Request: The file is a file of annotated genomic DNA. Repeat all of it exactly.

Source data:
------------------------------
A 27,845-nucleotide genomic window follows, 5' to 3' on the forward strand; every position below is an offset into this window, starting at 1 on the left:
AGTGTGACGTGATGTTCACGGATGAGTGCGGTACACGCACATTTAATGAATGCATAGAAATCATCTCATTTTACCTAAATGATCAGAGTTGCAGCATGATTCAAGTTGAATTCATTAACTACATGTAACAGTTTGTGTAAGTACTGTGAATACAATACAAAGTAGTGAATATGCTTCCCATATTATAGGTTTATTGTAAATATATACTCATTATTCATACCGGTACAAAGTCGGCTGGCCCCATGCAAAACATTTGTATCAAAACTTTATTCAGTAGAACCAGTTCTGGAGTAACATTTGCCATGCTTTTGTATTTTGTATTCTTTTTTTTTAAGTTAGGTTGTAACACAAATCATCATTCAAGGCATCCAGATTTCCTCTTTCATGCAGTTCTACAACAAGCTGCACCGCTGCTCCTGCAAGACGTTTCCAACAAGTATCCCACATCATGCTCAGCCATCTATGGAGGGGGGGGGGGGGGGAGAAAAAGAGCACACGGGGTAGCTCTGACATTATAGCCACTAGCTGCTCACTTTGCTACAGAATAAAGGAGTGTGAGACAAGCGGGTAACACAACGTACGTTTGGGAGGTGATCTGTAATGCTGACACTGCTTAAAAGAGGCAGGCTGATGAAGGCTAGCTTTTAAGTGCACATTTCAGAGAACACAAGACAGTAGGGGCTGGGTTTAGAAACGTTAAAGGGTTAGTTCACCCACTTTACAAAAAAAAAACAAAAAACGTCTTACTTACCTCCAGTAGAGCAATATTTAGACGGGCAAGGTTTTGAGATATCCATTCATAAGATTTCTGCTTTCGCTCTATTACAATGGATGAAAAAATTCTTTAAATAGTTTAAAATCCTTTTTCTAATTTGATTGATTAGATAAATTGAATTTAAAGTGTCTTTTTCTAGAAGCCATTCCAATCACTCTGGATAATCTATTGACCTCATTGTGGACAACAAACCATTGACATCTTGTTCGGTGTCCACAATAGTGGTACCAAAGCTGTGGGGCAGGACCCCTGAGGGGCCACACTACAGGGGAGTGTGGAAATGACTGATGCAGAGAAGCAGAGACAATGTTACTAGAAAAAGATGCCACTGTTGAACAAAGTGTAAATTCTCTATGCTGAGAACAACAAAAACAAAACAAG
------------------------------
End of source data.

A 27,845-nucleotide genomic window follows, 5' to 3' on the forward strand; every position below is an offset into this window, starting at 1 on the left:
AGTGTGACGTGATGTTCACGGATGAGTGCGGTACACGCACATTTAATGAATGCATAGAAATCATCTCATTTTACCTAAATGATCAGAGTTGCAGCATGATTCAAGTTGAATTCATTAACTACATGTAACAGTTTGTGTAAGTACTGTGAATACAATACAAAGTAGTGAATATGCTTCCCATATTATAGGTTTATTGTAAATATATACTCATTATTCATACCGGTACAAAGTCGGCTGGCCCCATGCAAAACATTTGTATCAAAACTTTATTCAGTAGAACCAGTTCTGGAGTAACATTTGCCATGCTTTTGTATTTTGTATTCTTTTTTTTTAAGTTAGGTTGTAACACAAATCATCATTCAAGGCATCCAGATTTCCTCTTTCATGCAGTTCTACAACAAGCTGCACCGCTGCTCCTGCAAGACGTTTCCAACAAGTATCCCACATCATGCTCAGCCATCTATGGAGGGGGGGGGGGGGGGAGAAAAAGAGCACACGGGGTAGCTCTGACATTATAGCCACTAGCTGCTCACTTTGCTACAGAATAAAGGAGTGTGAGACAAGCGGGTAACACAACGTACGTTTGGGAGGTGATCTGTAATGCTGACACTGCTTAAAAGAGGCAGGCTGATGAAGGCTAGCTTTTAAGTGCACATTTCAGAGAACACAAGACAGTAGGGGCTGGGTTTAGAAACGTTAAAGGGTTAGTTCACCCACTTTACAAAAAAAAAACAAAAAACGTCTTACTTACCTCCAGTAGAGCAATATTTAGACGGGCAAGGTTTTGAGATATCCATTCATAAGATTTCTGCTTTCGCTCTATTACAATGGATGAAAAAATTCTTTAAATAGTTTAAAATCCTTTTTCTAATTTGATTGATTAGATAAATTGAATTTAAAGTGTCTTTTTCTAGAAGCCATTCCAATCACTCTGGATAATCTATTGACCTCATTGTGGACAACAAACCATTGACATCTTGTTCGGTGTCCACAATAGTGGTACCAAAGCTGTGGGGCAGGACCCCTGAGGGGCCACACTACAGGGGAGTGTGGAAATGACTGATGCAGAGAAGCAGAGACAATGTTACTAGAAAAAGATGCCACTGTTGAACAAAGTGTAAATTCTCTATGCTGAGAACAACAAAAACAAAACAAG